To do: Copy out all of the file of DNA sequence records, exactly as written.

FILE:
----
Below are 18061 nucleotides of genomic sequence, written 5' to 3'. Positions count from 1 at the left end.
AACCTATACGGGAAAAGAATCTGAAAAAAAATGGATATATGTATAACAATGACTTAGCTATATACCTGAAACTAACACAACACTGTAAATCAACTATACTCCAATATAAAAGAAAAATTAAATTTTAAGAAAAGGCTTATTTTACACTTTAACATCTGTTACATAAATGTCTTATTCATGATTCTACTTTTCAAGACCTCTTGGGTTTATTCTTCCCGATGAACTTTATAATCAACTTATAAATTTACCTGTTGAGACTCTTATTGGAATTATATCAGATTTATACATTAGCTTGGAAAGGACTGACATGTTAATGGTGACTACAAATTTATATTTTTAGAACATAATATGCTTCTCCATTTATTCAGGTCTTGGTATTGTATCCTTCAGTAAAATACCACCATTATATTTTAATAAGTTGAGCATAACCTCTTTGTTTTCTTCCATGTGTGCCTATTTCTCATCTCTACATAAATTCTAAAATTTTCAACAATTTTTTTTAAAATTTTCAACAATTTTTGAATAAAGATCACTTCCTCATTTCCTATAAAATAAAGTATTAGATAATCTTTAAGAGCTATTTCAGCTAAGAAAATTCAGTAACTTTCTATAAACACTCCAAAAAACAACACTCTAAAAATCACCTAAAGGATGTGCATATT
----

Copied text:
Below are 18061 nucleotides of genomic sequence, written 5' to 3'. Positions count from 1 at the left end.
AACCTATACGGGAAAAGAATCTGAAAAAAAATGGATATATGTATAACAATGACTTAGCTATATACCTGAAACTAACACAACACTGTAAATCAACTATACTCCAATATAAAAGAAAAATTAAATTTTAAGAAAAGGCTTATTTTACACTTTAACATCTGTTACATAAATGTCTTATTCATGATTCTACTTTTCAAGACCTCTTGGGTTTATTCTTCCCGATGAACTTTATAATCAACTTATAAATTTACCTGTTGAGACTCTTATTGGAATTATATCAGATTTATACATTAGCTTGGAAAGGACTGACATGTTAATGGTGACTACAAATTTATATTTTTAGAACATAATATGCTTCTCCATTTATTCAGGTCTTGGTATTGTATCCTTCAGTAAAATACCACCATTATATTTTAATAAGTTGAGCATAACCTCTTTGTTTTCTTCCATGTGTGCCTATTTCTCATCTCTACATAAATTCTAAAATTTTCAACAATTTTTTTTAAAATTTTCAACAATTTTTGAATAAAGATCACTTCCTCATTTCCTATAAAATAAAGTATTAGATAATCTTTAAGAGCTATTTCAGCTAAGAAAATTCAGTAACTTTCTATAAACACTCCAAAAAACAACACTCTAAAAATCACCTAAAGGATGTGCATATT